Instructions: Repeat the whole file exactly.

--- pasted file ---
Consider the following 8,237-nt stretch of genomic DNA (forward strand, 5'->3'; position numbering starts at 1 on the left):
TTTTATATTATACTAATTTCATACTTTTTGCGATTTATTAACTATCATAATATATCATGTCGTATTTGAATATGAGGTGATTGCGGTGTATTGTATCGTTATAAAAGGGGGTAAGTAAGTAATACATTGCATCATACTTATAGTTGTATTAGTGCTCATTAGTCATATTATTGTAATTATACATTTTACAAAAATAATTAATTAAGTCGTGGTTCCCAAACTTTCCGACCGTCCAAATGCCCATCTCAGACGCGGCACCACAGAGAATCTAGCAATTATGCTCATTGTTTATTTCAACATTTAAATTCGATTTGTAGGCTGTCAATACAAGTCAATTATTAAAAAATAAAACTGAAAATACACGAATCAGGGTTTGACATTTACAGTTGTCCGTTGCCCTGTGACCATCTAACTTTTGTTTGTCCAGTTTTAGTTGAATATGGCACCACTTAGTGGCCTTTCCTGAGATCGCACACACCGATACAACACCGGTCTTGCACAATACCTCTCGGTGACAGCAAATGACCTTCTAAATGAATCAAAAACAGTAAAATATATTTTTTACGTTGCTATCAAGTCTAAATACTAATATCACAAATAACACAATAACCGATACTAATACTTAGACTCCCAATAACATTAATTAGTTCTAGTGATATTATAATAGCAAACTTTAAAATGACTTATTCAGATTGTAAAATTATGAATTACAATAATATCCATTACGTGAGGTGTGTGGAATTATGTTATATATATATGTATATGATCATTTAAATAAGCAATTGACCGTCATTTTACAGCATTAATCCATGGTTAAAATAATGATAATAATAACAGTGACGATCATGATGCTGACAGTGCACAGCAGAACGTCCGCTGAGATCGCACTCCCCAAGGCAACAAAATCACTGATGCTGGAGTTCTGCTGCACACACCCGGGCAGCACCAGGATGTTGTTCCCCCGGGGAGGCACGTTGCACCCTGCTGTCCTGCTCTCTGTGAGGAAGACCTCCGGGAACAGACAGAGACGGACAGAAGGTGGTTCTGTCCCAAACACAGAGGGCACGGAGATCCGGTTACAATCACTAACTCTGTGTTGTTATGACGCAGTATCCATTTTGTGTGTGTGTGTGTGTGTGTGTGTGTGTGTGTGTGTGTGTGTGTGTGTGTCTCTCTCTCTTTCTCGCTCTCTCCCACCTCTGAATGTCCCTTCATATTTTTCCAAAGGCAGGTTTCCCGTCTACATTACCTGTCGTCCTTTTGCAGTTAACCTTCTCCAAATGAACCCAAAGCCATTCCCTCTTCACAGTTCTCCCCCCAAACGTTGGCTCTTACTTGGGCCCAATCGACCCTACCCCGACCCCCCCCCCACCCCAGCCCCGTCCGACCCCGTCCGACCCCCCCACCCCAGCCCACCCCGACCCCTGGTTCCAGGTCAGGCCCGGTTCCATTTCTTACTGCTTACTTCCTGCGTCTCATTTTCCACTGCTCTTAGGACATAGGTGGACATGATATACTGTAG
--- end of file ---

Consider the following 8,237-nt stretch of genomic DNA (forward strand, 5'->3'; position numbering starts at 1 on the left):
TTTTATATTATACTAATTTCATACTTTTTGCGATTTATTAACTATCATAATATATCATGTCGTATTTGAATATGAGGTGATTGCGGTGTATTGTATCGTTATAAAAGGGGGTAAGTAAGTAATACATTGCATCATACTTATAGTTGTATTAGTGCTCATTAGTCATATTATTGTAATTATACATTTTACAAAAATAATTAATTAAGTCGTGGTTCCCAAACTTTCCGACCGTCCAAATGCCCATCTCAGACGCGGCACCACAGAGAATCTAGCAATTATGCTCATTGTTTATTTCAACATTTAAATTCGATTTGTAGGCTGTCAATACAAGTCAATTATTAAAAAATAAAACTGAAAATACACGAATCAGGGTTTGACATTTACAGTTGTCCGTTGCCCTGTGACCATCTAACTTTTGTTTGTCCAGTTTTAGTTGAATATGGCACCACTTAGTGGCCTTTCCTGAGATCGCACACACCGATACAACACCGGTCTTGCACAATACCTCTCGGTGACAGCAAATGACCTTCTAAATGAATCAAAAACAGTAAAATATATTTTTTACGTTGCTATCAAGTCTAAATACTAATATCACAAATAACACAATAACCGATACTAATACTTAGACTCCCAATAACATTAATTAGTTCTAGTGATATTATAATAGCAAACTTTAAAATGACTTATTCAGATTGTAAAATTATGAATTACAATAATATCCATTACGTGAGGTGTGTGGAATTATGTTATATATATATGTATATGATCATTTAAATAAGCAATTGACCGTCATTTTACAGCATTAATCCATGGTTAAAATAATGATAATAATAACAGTGACGATCATGATGCTGACAGTGCACAGCAGAACGTCCGCTGAGATCGCACTCCCCAAGGCAACAAAATCACTGATGCTGGAGTTCTGCTGCACACACCCGGGCAGCACCAGGATGTTGTTCCCCCGGGGAGGCACGTTGCACCCTGCTGTCCTGCTCTCTGTGAGGAAGACCTCCGGGAACAGACAGAGACGGACAGAAGGTGGTTCTGTCCCAAACACAGAGGGCACGGAGATCCGGTTACAATCACTAACTCTGTGTTGTTATGACGCAGTATCCATTTTGTGTGTGTGTGTGTGTGTGTGTGTGTGTGTGTGTGTGTGTGTGTGTGTGTCTCTCTCTCTTTCTCGCTCTCTCCCACCTCTGAATGTCCCTTCATATTTTTCCAAAGGCAGGTTTCCCGTCTACATTACCTGTCGTCCTTTTGCAGTTAACCTTCTCCAAATGAACCCAAAGCCATTCCCTCTTCACAGTTCTCCCCCCAAACGTTGGCTCTTACTTGGGCCCAATCGACCCTACCCCGACCCCCCCCCCACCCCAGCCCCGTCCGACCCCGTCCGACCCCCCCACCCCAGCCCACCCCGACCCCTGGTTCCAGGTCAGGCCCGGTTCCATTTCTTACTGCTTACTTCCTGCGTCTCATTTTCCACTGCTCTTAGGACATAGGTGGACATGATATACTGTAG